Santé Gluten-Free Café ~ 2630A Quadra Street. Victoria’s first dedicated gluten-free café. Santé accommodates dairy-free, soy-free, low/no sugar and almost any other sensitivity. Desserts, muffins, and other baked goods are created daily. We pick up a grilled chicken wrap and a breakfast wrap to go which are yummy. The menu also includes a Paleo section, a soup du jour, Quiche, pizza, lasagna and salads.

Origin Bakery (Gluten-free)
Origin opened its doors in March 2010 to become the first bakery in Victoria to offer exclusively gluten-free baked goods! It all started when two friends, Tara Black and Marion Neuhauser, realized that their friends with dietary restrictions were having a hard time finding tasty wheat-free baking. “Our use of high quality, natural ingredients (many are local and/or organic), along with our discerning sense of taste, ensures we provide baking that everyone – gluten intolerant or not – can love. Since we only use gluten-free ingredients, we can make sure there is no gluten contamination, so go ahead and enjoy without worry!” We didn’t get to indulge this trip, but will next visit.

Camille's welcoming entry.

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Ireland in September

by Sue on October 28, 2012

Photos from Bruni's Article: To Ireland, a Son’s Journey Home (collage courtesy of NY Times)

Those of us who read the New York Times know Frank Bruni as an Op-Ed columnist; I had forgotten he was the restaurant critic of The Times from June 2004 to August 2009. Enjoy this thoughtful salute to his mother and musings on Ireland as he travels the country by car…

I went in mid-September, and I went mostly, truth be told, because it promised spectacular scenery, bountiful seafood and an infinity of pubs, which my traveling partner, Tom, was especially excited about. We covered as much of the country as we could in a week’s time, dipping into Cork as well as Dublin, logging over 700 road miles, lounging beside a lake in the southwest and ambling along a creek in the northwest.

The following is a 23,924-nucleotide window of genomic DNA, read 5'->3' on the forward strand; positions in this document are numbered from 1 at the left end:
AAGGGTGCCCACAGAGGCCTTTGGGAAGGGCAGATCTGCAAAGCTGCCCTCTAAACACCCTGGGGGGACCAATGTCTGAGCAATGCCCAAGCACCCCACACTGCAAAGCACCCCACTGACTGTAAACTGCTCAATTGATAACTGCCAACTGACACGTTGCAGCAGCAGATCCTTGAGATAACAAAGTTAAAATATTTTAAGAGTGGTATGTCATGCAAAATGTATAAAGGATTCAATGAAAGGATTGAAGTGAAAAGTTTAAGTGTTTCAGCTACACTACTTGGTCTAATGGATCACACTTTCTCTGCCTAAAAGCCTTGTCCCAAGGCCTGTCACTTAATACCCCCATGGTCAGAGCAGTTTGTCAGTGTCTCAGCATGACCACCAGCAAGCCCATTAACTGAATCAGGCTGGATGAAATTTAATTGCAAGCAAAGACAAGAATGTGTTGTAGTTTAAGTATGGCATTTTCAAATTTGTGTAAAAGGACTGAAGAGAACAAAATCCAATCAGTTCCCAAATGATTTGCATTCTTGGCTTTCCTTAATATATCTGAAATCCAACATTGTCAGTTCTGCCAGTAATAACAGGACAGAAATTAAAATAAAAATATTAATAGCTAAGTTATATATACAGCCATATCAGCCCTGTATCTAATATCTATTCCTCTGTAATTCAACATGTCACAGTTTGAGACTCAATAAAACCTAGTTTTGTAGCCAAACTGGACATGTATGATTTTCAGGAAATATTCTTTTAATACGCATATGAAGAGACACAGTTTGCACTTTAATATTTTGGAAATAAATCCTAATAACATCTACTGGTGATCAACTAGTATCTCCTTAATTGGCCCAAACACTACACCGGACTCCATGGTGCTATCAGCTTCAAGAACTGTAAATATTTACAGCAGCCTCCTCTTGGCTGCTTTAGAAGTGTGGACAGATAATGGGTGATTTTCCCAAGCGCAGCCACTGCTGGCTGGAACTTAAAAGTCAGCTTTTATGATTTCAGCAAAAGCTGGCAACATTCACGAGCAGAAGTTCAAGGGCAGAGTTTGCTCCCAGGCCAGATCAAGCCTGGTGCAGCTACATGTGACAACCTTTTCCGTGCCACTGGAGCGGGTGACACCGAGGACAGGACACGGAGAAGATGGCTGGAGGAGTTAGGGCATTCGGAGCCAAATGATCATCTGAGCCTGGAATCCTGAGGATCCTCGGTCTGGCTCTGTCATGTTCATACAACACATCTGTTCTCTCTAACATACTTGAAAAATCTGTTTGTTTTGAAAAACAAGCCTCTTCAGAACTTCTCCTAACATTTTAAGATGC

But I also went for a sort of communion with, and investigation of, Mom, who died almost 16 years ago. It was like an adult version of that classic children’s book “Are You My Mother?” except that I wasn’t a lost bird asking a kitten, a dog, a boat. I was a grown man asking a country.

Link to the full article…  To Ireland, a Son’s Journey Home

Ireland has assumed a central place in poetry readers minds, due to Nobel Prize-winning poets, W.B. Yeats and Seamus Heaney, and 2003 Pulitzer Prize winner, Paul Muldoon. Doing a little research for this article brought forth Dennis O’Driscoll. Well known in Ireland and Britain, it seems he is not widely read in the U.S. but considered by some one of the most interesting poets writing in English. I leave you with the first section of his poem – Weather Permitting.

Weather Permitting
by Dennis O’Driscoll

The August day you wake to takes you by surprise.
Its bitterness. Black sullen clouds. Brackish downpour.
A drift-net of wetness enmeshes the rented cottage,
towels and children’s swimwear sodden on the line.

Dry-gulleted drains gulp down neat rain.
Drops bounce from a leaking gutter with hard,
uncompromising slaps: and, like resignation
in the face of death, you contemplate winter

with something close to tenderness, the sprint
from fuel shed to back door, the leisurely
ascent of peat smoke, even the suburban haze
of boiler flues when thermostats are set.

You warm to those thoughts as you sit there,
brainstorming ways to keep the family amused,
plans abandoned for barefoot games on dry sand.
Handcraft shops? Slot-machine arcades? Hotel grills?

In truth – manipulating toast crumbs backwards,
forwards at the unsteady table’s edge – you’d prefer
to return to your bed as if with some mild
ailment, pampered by duvet, whiskey, cloves.

Sláinte mhaith (good health)